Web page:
First published in 1991, this book examines the communicative properties of ‘cleft’ and ‘pseudo-cleft’ constructions in contemporary English. The book argues that these properties cannot be ignored in any attempt to provide an adequate grammatical description of the constructions. Furthermore, they provide a source of explanations for the patterns of stylistic variation displayed by clefts and pseudo-clefts. The book reports findings from a corpus-based study of clefts and pseudo-clefts in modern British English.
Table of Contents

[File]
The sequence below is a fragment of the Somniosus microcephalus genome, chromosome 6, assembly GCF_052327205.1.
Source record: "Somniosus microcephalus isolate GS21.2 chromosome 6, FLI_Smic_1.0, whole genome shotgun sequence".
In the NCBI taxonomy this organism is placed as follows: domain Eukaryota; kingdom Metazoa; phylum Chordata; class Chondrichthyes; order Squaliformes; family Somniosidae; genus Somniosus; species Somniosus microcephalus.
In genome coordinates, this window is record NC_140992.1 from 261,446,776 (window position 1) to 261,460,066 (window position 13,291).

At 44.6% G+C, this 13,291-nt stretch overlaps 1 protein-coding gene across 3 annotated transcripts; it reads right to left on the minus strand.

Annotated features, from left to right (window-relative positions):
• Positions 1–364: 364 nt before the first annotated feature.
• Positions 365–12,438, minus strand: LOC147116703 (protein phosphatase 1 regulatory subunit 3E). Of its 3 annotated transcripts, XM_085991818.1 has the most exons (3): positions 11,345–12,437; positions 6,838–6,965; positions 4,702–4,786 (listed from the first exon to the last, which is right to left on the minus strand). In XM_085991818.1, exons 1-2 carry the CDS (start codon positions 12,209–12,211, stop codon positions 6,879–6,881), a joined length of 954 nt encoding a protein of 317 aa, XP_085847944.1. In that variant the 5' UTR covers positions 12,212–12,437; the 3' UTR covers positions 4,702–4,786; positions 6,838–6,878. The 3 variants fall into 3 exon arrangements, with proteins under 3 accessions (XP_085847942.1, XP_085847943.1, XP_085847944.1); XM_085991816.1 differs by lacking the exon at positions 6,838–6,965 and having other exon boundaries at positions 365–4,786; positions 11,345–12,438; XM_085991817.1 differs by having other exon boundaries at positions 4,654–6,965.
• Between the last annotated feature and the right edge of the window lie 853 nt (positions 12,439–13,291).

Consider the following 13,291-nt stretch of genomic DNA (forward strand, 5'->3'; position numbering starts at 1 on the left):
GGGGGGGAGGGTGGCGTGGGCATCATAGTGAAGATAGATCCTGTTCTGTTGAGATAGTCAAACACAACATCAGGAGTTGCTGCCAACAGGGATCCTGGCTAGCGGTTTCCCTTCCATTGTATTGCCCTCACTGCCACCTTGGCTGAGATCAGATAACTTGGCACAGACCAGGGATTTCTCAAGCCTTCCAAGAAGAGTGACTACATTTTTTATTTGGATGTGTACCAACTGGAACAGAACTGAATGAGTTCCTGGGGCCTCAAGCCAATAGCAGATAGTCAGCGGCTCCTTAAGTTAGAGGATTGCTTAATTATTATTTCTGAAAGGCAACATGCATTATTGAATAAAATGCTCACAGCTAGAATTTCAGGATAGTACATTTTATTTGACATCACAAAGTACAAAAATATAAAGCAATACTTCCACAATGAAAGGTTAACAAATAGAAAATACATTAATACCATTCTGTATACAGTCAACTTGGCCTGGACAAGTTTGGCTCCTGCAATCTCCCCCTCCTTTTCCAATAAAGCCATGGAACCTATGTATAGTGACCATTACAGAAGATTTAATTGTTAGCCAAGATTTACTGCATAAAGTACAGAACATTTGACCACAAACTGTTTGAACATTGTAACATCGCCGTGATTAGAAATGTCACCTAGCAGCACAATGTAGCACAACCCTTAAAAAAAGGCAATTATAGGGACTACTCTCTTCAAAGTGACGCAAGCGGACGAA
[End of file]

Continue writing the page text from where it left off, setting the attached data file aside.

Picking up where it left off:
List of tables and figures; List of abbreviations and symbols; Acknowledgements; 1. Approaches to the study of cleft and pseudo-cleft constructions 2. The database 3. Defining the class 4. Formal properties 5. Communicative meanings 6. Communicative meanings in the corpus 7. Clefts, pseudo-clefts and register variation 8. Conclusion; Notes; Bibliography; Index